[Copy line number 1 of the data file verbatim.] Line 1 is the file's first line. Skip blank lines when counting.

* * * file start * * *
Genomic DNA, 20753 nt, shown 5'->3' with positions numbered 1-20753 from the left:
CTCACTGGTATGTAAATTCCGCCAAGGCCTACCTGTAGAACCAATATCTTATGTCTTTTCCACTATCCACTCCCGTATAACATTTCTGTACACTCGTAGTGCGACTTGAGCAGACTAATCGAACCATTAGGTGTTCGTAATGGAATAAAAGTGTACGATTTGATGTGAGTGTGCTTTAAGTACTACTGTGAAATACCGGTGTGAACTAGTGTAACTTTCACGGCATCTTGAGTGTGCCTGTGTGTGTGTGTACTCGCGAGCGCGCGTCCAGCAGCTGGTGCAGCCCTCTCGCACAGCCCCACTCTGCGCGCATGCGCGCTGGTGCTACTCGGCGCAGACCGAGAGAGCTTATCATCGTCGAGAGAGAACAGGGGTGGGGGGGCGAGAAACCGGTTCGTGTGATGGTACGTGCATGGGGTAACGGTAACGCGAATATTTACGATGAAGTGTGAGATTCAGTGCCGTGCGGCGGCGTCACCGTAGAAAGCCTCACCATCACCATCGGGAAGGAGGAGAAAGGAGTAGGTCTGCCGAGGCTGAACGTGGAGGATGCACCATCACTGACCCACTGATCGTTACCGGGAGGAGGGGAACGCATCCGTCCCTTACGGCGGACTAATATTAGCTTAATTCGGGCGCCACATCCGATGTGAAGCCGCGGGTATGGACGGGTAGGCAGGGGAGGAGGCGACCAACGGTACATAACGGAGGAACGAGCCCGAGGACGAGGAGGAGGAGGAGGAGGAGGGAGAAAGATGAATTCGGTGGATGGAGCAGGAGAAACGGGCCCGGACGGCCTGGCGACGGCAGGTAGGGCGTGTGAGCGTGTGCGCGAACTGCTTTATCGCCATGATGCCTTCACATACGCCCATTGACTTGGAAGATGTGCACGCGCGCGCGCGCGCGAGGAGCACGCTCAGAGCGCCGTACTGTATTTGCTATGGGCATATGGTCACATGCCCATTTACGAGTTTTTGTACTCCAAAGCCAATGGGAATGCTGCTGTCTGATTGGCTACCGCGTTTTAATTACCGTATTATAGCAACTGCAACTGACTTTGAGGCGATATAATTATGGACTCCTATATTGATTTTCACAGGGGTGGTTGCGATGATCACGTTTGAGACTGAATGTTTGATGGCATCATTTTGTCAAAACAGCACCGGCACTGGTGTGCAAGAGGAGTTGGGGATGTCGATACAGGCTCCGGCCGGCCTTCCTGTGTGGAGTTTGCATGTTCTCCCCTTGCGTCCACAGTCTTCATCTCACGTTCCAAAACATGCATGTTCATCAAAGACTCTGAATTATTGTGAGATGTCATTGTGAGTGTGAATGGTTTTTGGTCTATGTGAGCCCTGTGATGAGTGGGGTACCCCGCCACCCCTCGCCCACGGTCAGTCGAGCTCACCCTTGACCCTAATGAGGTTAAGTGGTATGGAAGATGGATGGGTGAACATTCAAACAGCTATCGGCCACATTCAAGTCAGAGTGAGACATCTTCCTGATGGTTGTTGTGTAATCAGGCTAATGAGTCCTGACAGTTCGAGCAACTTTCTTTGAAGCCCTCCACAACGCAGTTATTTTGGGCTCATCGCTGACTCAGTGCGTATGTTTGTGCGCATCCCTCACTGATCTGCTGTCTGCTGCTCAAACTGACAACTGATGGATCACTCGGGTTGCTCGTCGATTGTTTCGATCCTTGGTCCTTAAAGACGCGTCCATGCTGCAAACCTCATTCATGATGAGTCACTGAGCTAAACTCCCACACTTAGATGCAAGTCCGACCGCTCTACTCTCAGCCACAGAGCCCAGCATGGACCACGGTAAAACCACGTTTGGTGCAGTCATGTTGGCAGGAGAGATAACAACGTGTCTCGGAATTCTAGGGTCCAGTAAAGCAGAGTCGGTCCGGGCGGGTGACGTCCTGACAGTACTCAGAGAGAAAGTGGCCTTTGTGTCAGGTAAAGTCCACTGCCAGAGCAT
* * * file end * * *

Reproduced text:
Genomic DNA, 20753 nt, shown 5'->3' with positions numbered 1-20753 from the left: